Wednesday, 25 November 2009


I have been working bank shifts as a healthcare assistant in my trust. Just to earn a little extra money. At first it was liberating having next to no responsibility. All you have to do is worry about washes, feeds and obs, everything else is the nurses job. This soon became quite frustrating a patient becomes breathless or starts desaturating and as a student nurse I would shove them on oxygen. I cant do this as an HCA I have to ask the nurse. A patient complains of chest pain I cant just put them on high flow o2, do an ecg and show it to a doctor, I have to wait until a nurse appears so I can ask her if its ok.

I was in a bed space yesterday with a nurse and the patient starts vomiting large quantities of blood, the nurse asked me to get a doctor or another nurse in there as quickly as possible. I go out to the nurses station where the doctors are discussing their rounds and I shout, "we have a problem with a patient, we need help NOW!" everyone, every last one of the doctors and nurses in sight said "find someone else, i'm busy". So i go back to the bedspace and hit the resus alarm, this gets some fairly immediate attention. Despite the fact this tactic worked in the face of overwhelming stupidity I spend the next two hours being shouted at for misuse of the alarm and making the senior sister look like an idiot.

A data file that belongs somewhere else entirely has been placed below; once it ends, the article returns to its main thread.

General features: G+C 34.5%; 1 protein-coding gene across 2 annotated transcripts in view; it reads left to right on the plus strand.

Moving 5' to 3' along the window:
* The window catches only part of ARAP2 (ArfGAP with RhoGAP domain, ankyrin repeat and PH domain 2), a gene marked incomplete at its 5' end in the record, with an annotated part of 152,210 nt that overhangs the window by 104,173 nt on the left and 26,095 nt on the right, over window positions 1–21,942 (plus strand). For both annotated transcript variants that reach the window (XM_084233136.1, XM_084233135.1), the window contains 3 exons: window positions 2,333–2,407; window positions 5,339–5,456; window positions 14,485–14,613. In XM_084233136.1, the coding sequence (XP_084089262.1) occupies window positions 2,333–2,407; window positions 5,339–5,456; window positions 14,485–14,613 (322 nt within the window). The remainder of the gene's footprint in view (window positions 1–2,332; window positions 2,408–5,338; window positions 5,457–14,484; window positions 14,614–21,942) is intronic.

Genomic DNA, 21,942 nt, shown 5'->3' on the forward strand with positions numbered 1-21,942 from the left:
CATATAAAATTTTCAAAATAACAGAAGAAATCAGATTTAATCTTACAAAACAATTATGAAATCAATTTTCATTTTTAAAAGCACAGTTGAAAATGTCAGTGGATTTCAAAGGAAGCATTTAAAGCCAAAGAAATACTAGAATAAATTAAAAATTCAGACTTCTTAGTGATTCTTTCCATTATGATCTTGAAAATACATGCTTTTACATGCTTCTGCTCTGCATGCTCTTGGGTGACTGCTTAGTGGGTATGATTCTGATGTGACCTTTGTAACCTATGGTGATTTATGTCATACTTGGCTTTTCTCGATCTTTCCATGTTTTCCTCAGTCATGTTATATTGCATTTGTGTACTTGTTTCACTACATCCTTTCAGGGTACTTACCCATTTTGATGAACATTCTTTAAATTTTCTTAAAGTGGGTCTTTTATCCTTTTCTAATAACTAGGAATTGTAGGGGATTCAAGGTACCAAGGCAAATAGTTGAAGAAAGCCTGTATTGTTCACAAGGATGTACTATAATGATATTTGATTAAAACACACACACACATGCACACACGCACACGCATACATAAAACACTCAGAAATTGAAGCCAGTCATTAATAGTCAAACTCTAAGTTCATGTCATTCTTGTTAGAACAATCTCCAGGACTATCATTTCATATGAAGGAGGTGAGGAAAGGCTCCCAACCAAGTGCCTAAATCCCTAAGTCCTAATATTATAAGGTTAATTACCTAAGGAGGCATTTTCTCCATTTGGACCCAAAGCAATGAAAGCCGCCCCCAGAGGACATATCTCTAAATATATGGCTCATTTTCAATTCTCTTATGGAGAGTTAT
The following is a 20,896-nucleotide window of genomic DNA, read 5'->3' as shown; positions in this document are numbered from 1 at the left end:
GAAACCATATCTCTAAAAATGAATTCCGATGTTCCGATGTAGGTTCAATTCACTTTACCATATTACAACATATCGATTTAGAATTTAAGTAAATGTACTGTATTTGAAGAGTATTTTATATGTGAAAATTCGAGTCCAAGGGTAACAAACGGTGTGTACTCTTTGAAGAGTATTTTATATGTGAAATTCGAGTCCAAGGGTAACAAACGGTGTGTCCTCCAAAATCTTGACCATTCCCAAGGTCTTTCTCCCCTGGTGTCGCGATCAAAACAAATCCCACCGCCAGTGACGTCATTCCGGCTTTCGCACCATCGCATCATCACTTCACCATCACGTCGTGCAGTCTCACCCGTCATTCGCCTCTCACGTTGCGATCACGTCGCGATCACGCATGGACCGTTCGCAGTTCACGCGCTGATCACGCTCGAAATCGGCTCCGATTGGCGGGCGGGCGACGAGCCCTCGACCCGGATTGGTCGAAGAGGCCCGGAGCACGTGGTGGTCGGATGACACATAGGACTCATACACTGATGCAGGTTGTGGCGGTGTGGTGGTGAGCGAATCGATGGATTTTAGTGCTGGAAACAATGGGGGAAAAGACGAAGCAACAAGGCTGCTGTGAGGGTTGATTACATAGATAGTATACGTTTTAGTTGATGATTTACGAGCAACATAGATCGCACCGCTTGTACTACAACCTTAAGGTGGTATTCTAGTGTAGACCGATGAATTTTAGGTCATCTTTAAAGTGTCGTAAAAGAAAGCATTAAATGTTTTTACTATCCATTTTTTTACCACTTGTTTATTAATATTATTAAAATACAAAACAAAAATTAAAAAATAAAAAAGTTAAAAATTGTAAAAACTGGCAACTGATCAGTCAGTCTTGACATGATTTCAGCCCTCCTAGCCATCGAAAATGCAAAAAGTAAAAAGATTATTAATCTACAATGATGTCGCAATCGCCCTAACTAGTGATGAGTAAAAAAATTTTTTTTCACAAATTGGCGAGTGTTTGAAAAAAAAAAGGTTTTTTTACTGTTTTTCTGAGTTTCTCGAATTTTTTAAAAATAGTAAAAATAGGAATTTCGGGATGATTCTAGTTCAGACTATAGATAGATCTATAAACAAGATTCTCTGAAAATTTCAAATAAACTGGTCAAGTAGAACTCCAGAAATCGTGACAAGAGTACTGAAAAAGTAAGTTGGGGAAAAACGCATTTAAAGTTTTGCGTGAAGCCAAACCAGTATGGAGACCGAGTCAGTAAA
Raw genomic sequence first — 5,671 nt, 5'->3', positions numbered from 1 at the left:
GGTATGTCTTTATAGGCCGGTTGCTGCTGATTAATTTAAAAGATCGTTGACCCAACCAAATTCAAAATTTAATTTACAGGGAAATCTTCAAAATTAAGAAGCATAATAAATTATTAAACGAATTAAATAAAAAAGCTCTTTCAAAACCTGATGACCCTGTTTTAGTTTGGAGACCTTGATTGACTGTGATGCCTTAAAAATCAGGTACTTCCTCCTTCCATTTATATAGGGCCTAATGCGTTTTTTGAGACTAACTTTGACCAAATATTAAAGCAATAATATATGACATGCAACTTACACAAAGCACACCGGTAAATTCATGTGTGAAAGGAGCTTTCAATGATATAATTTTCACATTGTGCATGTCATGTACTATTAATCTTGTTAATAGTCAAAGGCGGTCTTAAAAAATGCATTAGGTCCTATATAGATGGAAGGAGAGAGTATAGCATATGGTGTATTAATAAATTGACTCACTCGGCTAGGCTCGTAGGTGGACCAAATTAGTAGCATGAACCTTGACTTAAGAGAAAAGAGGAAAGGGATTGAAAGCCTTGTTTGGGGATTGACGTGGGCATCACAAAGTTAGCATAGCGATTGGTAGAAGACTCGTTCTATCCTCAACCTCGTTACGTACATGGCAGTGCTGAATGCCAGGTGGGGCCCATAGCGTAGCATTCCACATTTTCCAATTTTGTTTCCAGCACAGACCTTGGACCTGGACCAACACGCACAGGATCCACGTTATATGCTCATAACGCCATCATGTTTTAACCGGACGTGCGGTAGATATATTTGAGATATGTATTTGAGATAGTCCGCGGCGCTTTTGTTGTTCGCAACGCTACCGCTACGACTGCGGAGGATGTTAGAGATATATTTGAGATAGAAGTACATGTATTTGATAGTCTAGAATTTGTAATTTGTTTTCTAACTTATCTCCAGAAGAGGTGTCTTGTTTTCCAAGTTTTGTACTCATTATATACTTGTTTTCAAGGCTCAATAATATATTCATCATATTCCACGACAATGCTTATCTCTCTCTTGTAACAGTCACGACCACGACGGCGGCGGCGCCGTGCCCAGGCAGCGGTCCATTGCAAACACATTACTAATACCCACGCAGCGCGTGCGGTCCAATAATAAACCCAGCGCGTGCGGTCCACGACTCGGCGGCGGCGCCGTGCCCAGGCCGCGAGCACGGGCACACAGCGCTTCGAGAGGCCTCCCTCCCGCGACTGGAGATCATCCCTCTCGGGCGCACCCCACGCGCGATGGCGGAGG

When I'm qualified and running a ward if I EVER see a member of staff ignoring an urgent call for help I will see to it that even if I cant fire them the only favourable option available to them will be to quit.

The patient survived, just about.

Sunday, 15 November 2009

Oh Dear!

In the course of research for an assignment I discovered that the most common sources of heparin come from porcine(pig) intestinal tracts. This normally wouldnt bother me, most of the medications I administer (or occasionally take myself) come from animal sources. However we use a modified version of heparin, enoxaparin as prophalaxis and treatment for blood clots in whats probably 70% of the patients in my hospital. Its very commonly used.

My problem is that I had no idea it was procine based, most of the staff I work with had no idea it was porcine based. I have certainly had jewish patients in the past. I must have at some point administered enoxaparin to them. Normally I give little consideration to religious elements of care, I appreciate they are important but I prioritise the body over the soul, I let the hospital chaplains worry about that. However this is a fairly heafty rule in the jewish belief structure we are unwittingly breaking.

Busy, Oh So Busy!

In the last month or so I've moved house, passed the placement from hell and been working in all the free time I have to pay the bills. I think things are settling down now but sometimes its hard to tell. I had intended to write up a load of posts and time release them. I'm guessing i've lost a large portion of my reader-base but hey, thats not why I started doing this.